Teen Drinking Initiative

Among those arrested for drunk driving in Leon County last year were 53 people who weren't even old enough to drink legally. A new initiative is trying to reach teens before they, too, wind up in trouble.

Robbie Redding knows better than anyone that underage drinking and driving kills. He lost his best friend the same day he lost the use of his legs.

Robbie says, "18 years old, nothing could stop me. That's what happens when you think you're invincible; something crashes down on you like that."

On a day when much of the world downs green beer, teens clad in blue gathered at the Capitol to help kick off a new initiative that promises not only a crack down on drunk driving and alcohol sales to minors, but urges personal responsibility among teens confronted with those choices.

Antwan Guyton, a middle school student, says, "Some of my friends, they might be trying drugs, but I don't do it; I just let them do what they want to, because like it says on our shirts, we make our own decisions and all that."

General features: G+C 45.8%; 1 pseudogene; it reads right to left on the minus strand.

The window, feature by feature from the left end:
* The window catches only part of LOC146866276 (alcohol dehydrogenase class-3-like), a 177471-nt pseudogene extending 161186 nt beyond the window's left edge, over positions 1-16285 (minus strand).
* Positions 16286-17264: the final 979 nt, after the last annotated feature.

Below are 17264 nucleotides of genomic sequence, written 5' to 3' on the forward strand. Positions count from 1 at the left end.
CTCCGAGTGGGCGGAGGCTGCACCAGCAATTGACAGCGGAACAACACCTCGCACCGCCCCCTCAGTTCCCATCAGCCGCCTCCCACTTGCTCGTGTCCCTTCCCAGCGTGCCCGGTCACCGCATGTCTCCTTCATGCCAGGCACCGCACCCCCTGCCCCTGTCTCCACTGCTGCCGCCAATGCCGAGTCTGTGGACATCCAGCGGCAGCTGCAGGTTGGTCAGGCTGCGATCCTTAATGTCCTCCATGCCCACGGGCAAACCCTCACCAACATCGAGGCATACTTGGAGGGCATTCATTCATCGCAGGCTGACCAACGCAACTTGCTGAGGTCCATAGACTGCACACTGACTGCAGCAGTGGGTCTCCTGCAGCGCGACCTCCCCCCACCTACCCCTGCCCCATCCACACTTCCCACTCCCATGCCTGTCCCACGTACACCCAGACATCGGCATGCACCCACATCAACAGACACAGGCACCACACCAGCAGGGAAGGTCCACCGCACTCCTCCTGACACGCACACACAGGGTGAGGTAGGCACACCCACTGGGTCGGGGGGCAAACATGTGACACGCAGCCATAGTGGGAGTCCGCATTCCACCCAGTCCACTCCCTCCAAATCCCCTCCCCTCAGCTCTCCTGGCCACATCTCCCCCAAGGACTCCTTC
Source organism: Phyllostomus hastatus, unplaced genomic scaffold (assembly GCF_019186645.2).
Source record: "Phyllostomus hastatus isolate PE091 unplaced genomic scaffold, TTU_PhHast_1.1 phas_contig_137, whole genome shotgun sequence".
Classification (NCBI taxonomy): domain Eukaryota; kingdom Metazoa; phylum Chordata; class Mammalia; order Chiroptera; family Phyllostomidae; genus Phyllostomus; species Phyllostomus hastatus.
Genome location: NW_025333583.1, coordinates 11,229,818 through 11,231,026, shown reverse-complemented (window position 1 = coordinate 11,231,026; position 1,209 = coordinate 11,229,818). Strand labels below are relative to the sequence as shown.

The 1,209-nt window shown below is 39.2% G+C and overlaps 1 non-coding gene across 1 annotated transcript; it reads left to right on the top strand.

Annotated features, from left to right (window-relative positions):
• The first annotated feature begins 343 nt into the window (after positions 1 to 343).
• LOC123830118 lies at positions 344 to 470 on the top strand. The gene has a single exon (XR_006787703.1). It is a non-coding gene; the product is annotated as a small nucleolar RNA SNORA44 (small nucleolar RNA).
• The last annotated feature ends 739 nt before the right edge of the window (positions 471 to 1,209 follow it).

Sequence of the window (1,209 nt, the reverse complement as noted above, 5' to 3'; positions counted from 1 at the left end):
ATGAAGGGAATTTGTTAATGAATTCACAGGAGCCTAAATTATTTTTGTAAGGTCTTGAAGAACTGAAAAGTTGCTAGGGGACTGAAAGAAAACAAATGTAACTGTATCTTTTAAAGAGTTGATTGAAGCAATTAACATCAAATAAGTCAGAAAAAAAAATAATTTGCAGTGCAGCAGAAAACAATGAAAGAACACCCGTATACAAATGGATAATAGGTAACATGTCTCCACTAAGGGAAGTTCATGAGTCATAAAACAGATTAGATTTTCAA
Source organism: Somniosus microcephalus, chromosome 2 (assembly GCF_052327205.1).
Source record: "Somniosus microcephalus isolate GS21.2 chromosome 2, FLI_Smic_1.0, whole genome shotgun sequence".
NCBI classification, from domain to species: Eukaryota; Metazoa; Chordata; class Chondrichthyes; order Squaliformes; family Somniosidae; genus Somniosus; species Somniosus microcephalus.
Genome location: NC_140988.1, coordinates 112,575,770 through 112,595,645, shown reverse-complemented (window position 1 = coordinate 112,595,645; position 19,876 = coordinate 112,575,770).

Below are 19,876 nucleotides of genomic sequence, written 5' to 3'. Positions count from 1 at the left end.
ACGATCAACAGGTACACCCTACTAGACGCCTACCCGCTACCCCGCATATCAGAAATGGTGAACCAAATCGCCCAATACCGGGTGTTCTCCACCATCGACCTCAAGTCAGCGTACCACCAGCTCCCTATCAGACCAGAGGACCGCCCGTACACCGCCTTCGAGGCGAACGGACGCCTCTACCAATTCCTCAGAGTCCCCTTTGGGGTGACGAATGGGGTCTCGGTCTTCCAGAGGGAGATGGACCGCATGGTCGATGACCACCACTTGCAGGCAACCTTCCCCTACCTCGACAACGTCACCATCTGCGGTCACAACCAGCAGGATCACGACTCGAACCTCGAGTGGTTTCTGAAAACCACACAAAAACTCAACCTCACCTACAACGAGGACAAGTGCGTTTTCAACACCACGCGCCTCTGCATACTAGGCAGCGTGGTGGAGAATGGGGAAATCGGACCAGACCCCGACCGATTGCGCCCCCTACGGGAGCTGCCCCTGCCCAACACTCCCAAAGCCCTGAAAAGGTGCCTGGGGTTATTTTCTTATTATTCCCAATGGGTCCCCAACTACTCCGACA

Jamie Allison, also a middle school student, says, "I don't want my family to cry over me when I'm in a funeral casket or I'm in a wheelchair. I want to get on with my life and have a good life."

Debbie Pullen urged teens to think, if just for a moment, about the possible consequences of drinking and driving. Her son, Dale, was killed in a crash five years ago.

Debbie says, "It's heartbreaking; it's heartbreaking. It's a constant thing. It doesn't seem to change. It doesn't seem to get easier as time goes on. It's just easier not to cry every day. You cry just a few days."

Tallahassee is one of seven cities in the state chosen for this initiative, and Joe Thomas, with the group "Visions of Manhood," is spearheading it.